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Fishing memories still strong

October 9, 2010

Every angler has one or more outstanding fishing memories. In 50 years of fresh and saltwater fishing, I have been blessed with many.

I remember each and every one as if it were yesterday. I can tell you the weather, the lures used, who my partner was, as well as the water conditions.

Some-times, when pondering those treasured memories, even the particular smells of the air, water, and the particular fish clearly comes back to me. For some, it's memories of a giant catfish in a muddy river caught 40 years ago, a 1,500-pound marlin off Panama, a really big snook on Pine Island Sound, or a bruiser largemouth bass on Lake Okeechobee.

Article Photos

Capt. George Tunison

Whatever they are they will thankfully be with you forever or at least till you are back in diapers, not knowing who the heck anyone is, including yourself.

Like lots of us down here, I'm a Yankee transplant and grew up chasing bass, largemouth and striped, in my home waters. I fished almost daily and read about fishing at night. I became particularly interested in catching the "fish of a thousand casts."

I was really fascinated by the idea of big toothy critters in freshwater and the crazy array of big and sometimes bizarre lures that musky nuts use to fool these big predators - giant footlong plugs, baby duck lures, all manner of jumbo spinner and buzz baits, almost anything one could imagine. I became obsessed with muskies, the records, the locations, the history and the anglers that chased these crazy and totally unpredictable creatures.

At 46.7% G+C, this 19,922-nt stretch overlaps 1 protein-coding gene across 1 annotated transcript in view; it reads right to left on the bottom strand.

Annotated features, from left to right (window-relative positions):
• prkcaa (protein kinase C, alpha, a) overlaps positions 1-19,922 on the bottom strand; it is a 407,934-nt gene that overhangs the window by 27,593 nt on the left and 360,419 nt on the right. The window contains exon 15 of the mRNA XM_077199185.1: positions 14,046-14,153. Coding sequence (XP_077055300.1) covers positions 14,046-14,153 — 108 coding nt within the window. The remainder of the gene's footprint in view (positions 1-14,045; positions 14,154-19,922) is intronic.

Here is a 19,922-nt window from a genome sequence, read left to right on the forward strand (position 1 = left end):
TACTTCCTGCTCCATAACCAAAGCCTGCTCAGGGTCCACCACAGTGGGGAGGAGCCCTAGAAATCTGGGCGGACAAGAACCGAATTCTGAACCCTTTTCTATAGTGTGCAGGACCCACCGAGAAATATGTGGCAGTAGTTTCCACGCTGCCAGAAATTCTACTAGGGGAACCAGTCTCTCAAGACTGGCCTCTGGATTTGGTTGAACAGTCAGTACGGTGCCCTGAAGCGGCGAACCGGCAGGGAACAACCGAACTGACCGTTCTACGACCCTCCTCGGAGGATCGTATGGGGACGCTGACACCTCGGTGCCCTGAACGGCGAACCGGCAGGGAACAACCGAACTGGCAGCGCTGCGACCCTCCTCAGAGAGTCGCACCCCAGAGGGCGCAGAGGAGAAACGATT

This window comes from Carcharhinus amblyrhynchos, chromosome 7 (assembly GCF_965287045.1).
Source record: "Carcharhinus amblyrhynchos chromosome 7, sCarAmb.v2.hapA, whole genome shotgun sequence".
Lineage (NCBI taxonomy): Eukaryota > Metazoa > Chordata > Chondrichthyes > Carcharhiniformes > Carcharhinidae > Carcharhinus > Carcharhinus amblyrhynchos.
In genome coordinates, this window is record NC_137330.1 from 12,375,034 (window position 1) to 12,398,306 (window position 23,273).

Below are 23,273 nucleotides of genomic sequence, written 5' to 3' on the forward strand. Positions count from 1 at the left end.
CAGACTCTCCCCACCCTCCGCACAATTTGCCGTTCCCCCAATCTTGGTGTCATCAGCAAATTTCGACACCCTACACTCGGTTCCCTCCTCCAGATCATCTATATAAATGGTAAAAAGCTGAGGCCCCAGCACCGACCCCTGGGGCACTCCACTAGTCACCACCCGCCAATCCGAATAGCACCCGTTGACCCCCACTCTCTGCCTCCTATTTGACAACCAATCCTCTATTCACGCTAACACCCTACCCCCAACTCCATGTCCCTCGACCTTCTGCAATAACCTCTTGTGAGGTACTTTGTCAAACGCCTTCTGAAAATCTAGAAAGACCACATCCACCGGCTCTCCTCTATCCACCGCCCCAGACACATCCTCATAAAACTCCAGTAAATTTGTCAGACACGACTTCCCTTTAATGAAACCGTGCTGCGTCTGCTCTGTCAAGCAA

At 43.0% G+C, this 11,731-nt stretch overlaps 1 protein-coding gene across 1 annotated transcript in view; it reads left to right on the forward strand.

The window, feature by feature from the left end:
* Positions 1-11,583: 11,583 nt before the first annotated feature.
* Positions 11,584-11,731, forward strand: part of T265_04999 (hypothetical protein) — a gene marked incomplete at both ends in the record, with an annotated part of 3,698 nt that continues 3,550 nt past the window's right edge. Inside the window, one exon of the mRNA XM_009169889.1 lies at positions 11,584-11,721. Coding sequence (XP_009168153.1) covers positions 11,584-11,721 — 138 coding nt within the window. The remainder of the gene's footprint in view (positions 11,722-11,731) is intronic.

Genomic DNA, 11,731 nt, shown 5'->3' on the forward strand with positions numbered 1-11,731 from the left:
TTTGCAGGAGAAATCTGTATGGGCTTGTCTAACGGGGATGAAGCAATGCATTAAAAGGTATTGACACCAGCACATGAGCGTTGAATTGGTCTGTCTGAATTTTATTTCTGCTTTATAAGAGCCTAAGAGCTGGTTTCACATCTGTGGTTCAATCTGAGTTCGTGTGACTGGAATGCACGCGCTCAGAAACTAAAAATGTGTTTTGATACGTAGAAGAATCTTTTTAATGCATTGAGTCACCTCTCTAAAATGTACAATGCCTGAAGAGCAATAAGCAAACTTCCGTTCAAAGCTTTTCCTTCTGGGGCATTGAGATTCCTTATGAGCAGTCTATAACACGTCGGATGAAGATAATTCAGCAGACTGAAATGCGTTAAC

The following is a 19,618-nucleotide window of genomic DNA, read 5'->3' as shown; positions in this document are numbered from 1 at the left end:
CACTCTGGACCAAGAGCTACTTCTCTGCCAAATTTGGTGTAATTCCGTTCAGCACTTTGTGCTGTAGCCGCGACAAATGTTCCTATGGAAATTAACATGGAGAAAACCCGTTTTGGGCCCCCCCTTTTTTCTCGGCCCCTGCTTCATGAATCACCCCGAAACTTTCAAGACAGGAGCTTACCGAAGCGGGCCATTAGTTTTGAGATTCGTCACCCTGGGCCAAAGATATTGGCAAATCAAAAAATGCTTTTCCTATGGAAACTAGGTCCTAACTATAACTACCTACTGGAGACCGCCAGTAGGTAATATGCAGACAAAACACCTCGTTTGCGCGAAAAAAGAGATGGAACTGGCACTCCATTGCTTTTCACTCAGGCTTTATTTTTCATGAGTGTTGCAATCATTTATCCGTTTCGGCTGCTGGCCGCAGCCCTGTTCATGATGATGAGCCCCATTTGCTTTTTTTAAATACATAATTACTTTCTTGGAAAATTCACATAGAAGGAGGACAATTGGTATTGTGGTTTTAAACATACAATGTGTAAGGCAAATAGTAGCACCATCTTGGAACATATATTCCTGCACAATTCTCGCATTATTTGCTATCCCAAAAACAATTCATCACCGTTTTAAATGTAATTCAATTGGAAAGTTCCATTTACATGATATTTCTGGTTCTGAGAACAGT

Casting big lures from dawn to dusk for days, without a strike or even a follow is the norm for these fish. For that reason it takes a special breed of angler to enjoy this kind of (punishment) fishing.

Over the next six years I chased muskies on the St Lawrence River, the Niagara River, Lakes Ontario, Huron, and Erie. My cousin Tim and I fished muskies through southern Canada on every famous and not-so-famous musky lake known to musky nuts everywhere, and caught quite a few, mostly small specimens.

I would carry huge lure boxes filled with monstrous lures and the required tackle big enough to cast them for days on end. Spent thousands on lodging, gas and guides, fished in beautiful places and made many fine memories. Unfortunately, my biggest fish only measured 42 inches long, far from the Holy Grail of 50 inches.

One day I got a call from a guide friend in Canada telling me that he had gotten permission to fish a sanctuary lake not far from him and wanted to know if I was interested. This lake had been closed to all fishing since 1937. That's right, 1937. I jumped at the chance, packed the truck and was in Canada three days later. He was allowed only six trips a year on this lake and I was honored to be invited.

As we rounded a bend in the tiny river a huge moose and her calf blocked the way as they slowly walked through the water on that ice cold, foggy morning. Finally arriving at the lake, we began to cast our favorite lures as the sun slowly rose from the forest. I was in musky heaven.

My fifth cast produced a beautiful 44-inch musky breaking my personal record. During that unforgettable day we caught and released more than 30 fish. Even a tough little smallmouth that had grabbed a giant plug was eaten before it made it safely to the boat. I caught 16 muskies that day, including a 49-incher that tailwalked and put on quite a show before coming to the net.

Once a year I stare at those photos and smell the icy air, feel those strikes, and recall almost every detail of that outstanding day, 12 years ago.

Life is short, fish hard.

Capt. George Tunison is a Cape Coral resident fishing guide. Contact him at, or Flying Fins Sportfishing.



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